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Inflation has seeped into every area of the economy, both goods and labor. For federal contractors, operating under fixed-priced contractors, and for the Defense Department, the pressure is real. Now the National Defense Industrial Association has completed a detailed look at just how inflation has affected budgets. The Federal Drive with Tom Temin got the highlights from the association’s chairman, retired Marine Corps Maj. Gen. Arnold Punaro.
Tom Temin: You have found basically, that because of inflation, regardless of whatever adjustments are made, right now, for contracts, looking at the 2023 budget proposals, the sheet just doesn’t cover the bed.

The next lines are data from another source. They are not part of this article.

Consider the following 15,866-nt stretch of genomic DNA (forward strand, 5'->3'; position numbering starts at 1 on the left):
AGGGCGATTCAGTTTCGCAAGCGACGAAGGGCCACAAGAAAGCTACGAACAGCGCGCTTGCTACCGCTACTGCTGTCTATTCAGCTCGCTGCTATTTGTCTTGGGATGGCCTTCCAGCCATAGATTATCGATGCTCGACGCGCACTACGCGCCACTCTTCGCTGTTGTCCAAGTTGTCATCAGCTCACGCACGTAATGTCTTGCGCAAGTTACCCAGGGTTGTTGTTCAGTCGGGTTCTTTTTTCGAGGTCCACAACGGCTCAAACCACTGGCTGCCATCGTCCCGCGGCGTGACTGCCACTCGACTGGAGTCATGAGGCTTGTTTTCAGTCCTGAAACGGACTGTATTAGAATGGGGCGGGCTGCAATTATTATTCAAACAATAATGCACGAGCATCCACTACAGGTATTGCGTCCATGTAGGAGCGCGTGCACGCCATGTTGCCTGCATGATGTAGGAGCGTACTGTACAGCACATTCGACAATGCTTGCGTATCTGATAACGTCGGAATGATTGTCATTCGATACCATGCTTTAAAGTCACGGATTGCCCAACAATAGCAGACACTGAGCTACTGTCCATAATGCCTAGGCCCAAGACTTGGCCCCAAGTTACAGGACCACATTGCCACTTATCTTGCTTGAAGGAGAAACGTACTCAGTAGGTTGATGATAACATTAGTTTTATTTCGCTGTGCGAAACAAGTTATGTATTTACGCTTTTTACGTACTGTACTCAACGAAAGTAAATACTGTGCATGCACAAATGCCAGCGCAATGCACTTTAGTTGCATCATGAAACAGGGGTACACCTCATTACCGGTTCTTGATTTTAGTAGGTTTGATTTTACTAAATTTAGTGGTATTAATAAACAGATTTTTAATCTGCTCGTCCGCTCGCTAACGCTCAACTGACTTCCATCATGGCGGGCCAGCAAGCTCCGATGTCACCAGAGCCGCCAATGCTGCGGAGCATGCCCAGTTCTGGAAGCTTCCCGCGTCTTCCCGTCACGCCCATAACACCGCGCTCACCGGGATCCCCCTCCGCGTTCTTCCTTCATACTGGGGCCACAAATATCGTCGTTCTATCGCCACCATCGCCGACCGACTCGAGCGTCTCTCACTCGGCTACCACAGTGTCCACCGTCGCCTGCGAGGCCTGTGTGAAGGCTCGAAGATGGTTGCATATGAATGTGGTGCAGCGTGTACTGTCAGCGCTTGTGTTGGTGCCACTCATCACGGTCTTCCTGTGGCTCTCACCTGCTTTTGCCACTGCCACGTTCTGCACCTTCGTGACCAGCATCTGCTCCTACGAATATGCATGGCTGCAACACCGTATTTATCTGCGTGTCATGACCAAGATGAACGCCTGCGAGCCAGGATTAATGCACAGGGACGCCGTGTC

Arnold Punaro: Tom, as you know well, and as your astute listeners know, we’re 10 days from the start of the new government budget year, and Congress has not passed one of the funding bills. And we’re likely to start under continuing resolution. And as you know, that traditionally is at last year’s level. And so if that happens, and I don’t think we’re going to see a government shutdown, but on the other hand, we have not had the kind of inflationary pressures that we’ve had in CRs since the late 70s and early 80s. And so we’re going to start the fiscal year in a deep, deep hole when it comes to national security and homeland security. Frankly, if we start the fiscal year at a CR, it will be the equivalent for DoD of a sequester level cut of close to 10% or $6 billion a month. If it runs two and a half months, $15 billion. There are people talking about it running into January; I think that would be a huge mistake, that’s $25 billion dollars. That’s serious money for the Department of Defense. And so not only do we have a near term problem when our enemies are on the warpath, but the longer term problem for inflation in FY23. To their great credit, the Department of Defense, got [the Office of Management and Budget] to give them an extra $20 billion in terms of the budget request, compared to FY22. Three of the four markups of defense bills have added $40 billion. So there’s going to be $60 billion over FY22. But none of that goes into effect, unless you pass the appropriation bills, which hasn’t happened. And there’s no hope of it happening until later in the year. So we are in a deep, deep hole when it comes to inflation in our Department of Defense.